What makes general practitioners order blood tests for patients with unexplained complaints? A cross-sectional study

Eur J Gen Pract. 2009;15(1):22-8. doi: 10.1080/13814780902855762.


Background: Approximately 13% of consultations in general practice involve patients with unexplained complaints (UCs). These consultations often end with general practitioners (GPs) ordering blood tests of questionable diagnostic informativeness.

Objective: We studied factors potentially associated with GPs' decisions to order blood tests.

Methods: Cross-sectional study. Twenty-seven GPs completed registration forms after each consultation concerning newly presented UCs.

Results: Of the 100 analysable patients, 59 had at least one blood test ordered. The median number of ordered tests was 10 (interpercentile range [IPR-90] 2-15). Compared to abdominal complaints, the blood test ordering (BTO) probability for fatigue was five times higher (relative risk [RR] 5.2). Duration of complaints for over 4 weeks also increased this probability (RR 1.6). Factors associated with a lower BTO probability were: likelihood of background psychosocial factors (RR 0.4) and GPs having a syndrome rather than symptom type of working hypothesis (RR 0.5).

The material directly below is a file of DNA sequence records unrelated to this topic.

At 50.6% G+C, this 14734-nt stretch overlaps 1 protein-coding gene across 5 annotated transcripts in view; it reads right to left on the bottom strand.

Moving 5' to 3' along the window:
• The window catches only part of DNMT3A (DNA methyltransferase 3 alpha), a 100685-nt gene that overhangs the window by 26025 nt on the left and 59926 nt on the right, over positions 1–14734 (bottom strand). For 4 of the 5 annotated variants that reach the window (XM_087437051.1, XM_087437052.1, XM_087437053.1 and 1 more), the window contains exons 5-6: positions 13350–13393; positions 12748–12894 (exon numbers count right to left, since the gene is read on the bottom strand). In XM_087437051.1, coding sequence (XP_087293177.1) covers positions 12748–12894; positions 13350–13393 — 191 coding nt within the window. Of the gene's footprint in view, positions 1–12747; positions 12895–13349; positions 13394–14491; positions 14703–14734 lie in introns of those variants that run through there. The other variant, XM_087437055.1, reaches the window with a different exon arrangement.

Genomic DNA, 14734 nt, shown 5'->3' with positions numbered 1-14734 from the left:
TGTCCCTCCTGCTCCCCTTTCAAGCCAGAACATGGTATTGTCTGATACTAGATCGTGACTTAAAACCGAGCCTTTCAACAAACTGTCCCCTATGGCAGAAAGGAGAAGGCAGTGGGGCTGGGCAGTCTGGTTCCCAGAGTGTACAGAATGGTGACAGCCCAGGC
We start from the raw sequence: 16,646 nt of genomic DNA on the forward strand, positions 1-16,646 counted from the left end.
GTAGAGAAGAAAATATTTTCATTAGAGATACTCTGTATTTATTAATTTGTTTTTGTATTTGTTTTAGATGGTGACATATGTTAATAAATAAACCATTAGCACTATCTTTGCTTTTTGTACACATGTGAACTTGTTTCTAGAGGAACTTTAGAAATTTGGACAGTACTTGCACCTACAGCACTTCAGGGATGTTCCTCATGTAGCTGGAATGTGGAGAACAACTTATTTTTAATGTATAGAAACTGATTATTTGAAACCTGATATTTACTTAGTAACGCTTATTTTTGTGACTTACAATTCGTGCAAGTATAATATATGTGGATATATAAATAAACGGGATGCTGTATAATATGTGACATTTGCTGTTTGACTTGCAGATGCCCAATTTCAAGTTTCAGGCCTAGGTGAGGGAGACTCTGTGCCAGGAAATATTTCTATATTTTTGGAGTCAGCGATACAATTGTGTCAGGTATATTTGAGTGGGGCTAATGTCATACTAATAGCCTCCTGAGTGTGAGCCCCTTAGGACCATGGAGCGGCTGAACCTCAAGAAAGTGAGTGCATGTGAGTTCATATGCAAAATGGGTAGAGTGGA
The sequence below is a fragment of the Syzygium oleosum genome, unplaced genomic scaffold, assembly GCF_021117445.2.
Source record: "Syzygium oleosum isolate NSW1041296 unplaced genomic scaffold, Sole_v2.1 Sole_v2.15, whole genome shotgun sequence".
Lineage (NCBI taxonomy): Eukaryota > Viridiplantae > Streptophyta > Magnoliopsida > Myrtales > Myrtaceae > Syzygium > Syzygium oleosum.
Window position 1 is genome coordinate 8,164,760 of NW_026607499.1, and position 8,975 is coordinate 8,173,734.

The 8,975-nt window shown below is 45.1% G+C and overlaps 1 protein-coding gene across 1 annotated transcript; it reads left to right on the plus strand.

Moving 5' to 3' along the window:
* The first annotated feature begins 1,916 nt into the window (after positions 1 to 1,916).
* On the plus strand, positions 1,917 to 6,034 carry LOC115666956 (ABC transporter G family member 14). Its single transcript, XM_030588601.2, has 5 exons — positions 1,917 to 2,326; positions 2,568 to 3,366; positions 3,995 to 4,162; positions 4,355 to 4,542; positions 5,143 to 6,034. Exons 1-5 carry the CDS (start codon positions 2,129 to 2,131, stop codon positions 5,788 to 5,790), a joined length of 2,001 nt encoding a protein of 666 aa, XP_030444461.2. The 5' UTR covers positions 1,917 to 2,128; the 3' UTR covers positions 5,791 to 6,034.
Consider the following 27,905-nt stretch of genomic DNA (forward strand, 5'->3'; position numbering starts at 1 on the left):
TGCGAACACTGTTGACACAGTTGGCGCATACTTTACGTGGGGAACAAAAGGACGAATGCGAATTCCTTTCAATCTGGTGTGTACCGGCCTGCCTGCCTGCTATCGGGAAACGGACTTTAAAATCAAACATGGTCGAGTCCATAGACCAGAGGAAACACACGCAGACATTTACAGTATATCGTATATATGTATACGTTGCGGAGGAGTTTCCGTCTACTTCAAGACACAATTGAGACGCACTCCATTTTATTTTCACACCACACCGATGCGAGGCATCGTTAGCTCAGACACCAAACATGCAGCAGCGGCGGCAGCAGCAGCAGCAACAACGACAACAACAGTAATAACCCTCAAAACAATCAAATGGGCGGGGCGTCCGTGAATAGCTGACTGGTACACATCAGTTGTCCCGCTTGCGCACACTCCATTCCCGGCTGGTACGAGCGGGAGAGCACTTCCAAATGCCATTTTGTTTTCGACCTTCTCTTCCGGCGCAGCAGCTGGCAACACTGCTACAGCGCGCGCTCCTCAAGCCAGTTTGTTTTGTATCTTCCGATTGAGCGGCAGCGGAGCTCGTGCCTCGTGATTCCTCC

Conclusion: We found a high rate of BTO among GPs confronted with patients with UCs. Furthermore, a considerable number of tests were ordered. The selectivity in BTO behaviour of GPs can be improved upon.

MeSH terms

  • Abdominal Pain / diagnosis
  • Abdominal Pain / etiology
  • Adult
  • Cross-Sectional Studies
  • Family Practice / methods*
  • Family Practice / standards
  • Fatigue / diagnosis
  • Fatigue / etiology
  • Female
  • Hematologic Tests / statistics & numerical data*
  • Humans
  • Male
  • Middle Aged
  • Netherlands
  • Physicians, Family / standards
  • Physicians, Family / statistics & numerical data
  • Practice Patterns, Physicians' / standards
  • Practice Patterns, Physicians' / statistics & numerical data*
  • Unnecessary Procedures / statistics & numerical data